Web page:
3. Risk Management: The processes an entity used to identify, assess and manage sustainability-related risks; and
  4. Metrics and Targets: Information used to assess, manage and monitor an entity’s performance in relation to sustainability related risks and opportunities over time.

II. An Overview of the Climate Standards

A. Objective and Scope

The Climate Standards set out the key requirements for the disclosure of information necessary for investors to assess the effect of climate-related risks and opportunities on an entities enterprise value. The Climate Standards prescribe the requirements for the identification, measurement, and disclosure of significant climate-related risks and opportunities, with the objective of providing disclosure users with assistance to assess future cash flows over short-, medium-, and long-term time horizons. This in turn will enable users to assess enterprise value. The Climate Standards will also allow users of disclosures to understand how an entity’s use of resources corresponds with its strategy for managing climate-related risks and opportunities, as well as how it adapts its business model and operations to these risks and opportunities. As with the Sustainability Standards, the Climate Standards build upon their predecessor TRWG prototype, the TCFD’s recommendations, and the December Presentation.

Risks within the scope of the Climate Standards include, but are not limited to, the physical risks associated with climate change as well as the risks associated with the transition to a lower-carbon economy.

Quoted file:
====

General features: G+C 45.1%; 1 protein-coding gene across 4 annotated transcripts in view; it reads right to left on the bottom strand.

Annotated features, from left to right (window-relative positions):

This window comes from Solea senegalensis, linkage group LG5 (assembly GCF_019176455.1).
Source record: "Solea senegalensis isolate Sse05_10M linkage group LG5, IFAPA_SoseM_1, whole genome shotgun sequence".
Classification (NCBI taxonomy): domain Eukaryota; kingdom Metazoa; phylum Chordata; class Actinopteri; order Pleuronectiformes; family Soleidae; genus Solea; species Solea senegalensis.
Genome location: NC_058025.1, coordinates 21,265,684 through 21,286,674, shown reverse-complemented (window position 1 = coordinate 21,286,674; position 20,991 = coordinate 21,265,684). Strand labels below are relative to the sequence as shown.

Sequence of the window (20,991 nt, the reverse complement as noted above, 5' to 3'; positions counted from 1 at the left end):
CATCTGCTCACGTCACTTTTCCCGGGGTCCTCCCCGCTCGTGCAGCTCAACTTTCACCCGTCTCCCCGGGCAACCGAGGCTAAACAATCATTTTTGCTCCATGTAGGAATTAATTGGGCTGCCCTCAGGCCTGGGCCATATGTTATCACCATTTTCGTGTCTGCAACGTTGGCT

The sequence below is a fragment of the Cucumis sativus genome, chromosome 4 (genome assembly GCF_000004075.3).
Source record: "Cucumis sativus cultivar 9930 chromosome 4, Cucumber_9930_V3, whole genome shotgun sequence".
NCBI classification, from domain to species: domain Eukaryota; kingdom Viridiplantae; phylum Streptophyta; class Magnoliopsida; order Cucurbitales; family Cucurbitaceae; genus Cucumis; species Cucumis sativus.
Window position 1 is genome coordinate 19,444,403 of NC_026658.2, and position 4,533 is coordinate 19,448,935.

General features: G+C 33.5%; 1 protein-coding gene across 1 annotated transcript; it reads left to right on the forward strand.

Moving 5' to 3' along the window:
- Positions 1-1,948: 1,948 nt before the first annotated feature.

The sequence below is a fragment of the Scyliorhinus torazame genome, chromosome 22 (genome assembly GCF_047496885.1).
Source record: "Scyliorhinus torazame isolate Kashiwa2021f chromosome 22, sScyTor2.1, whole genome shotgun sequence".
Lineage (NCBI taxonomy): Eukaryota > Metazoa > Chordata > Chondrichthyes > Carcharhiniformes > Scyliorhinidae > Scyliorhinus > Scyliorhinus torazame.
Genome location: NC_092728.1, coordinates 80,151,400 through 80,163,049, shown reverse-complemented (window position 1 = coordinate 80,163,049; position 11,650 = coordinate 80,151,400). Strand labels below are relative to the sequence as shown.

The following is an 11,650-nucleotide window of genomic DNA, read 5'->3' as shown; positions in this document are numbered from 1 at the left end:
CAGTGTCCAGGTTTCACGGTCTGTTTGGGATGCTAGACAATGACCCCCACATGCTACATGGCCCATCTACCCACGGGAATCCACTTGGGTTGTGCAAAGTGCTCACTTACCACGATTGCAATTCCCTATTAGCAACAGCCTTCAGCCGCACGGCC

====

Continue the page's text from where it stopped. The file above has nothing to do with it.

B. Core content of the Climate Standards

As with the Sustainability Standards, the Climate Standards mirror the TCFD’s recommendations, with climate framing the disclosure requirements in place of sustainability:

  1. Governance: The governance processes, controls and procedures an entity uses to monitor and manage climate-related risks and opportunities.
  2. Strategy: The approach for addressing significant climate-related risks and opportunities that could affect an entity’s business model, strategy, and access to capital over the short, medium and long term, including an entity’s climate resilience.
  3. Risk management: How climate-related risks and opportunities are identified, assessed, managed, and mitigated by an entity.
  4. Metrics and targets: The metrics and targets used to manage and monitor an entity’s performance in relation to climate-related risks and opportunities, including performance and outcome measures.

 III. General Features of the Proposed Standards

The Sustainability Standards contain certain prescriptive guidelines for reporting issuers preparing disclosures compliant with its requirements. These include:

  1. Connected and Comparative Information: Entities must disclose comparative information in respect of the previous period for all metrics that are disclosed in the current reporting period. Where such information would be relevant to understanding a current period’s disclosures, entities must also disclose comparative information for narrative and descriptive disclosures.
  2. Frequency of Reporting: Entities must report their disclosures at the same time and for the same reporting period as the related financial statements.
  3. Location of Information: Entities must disclose information required by the Sustainability Standards as part of its general purpose financial reporting information. This may include in an entity’s management commentary, where such commentary is part of the entity’s general purpose financial reporting.
  4. Errors: Entities must correct material errors from prior periods by restating the comparative amounts for the prior periods disclosed, unless it would be impracticable for them to do so.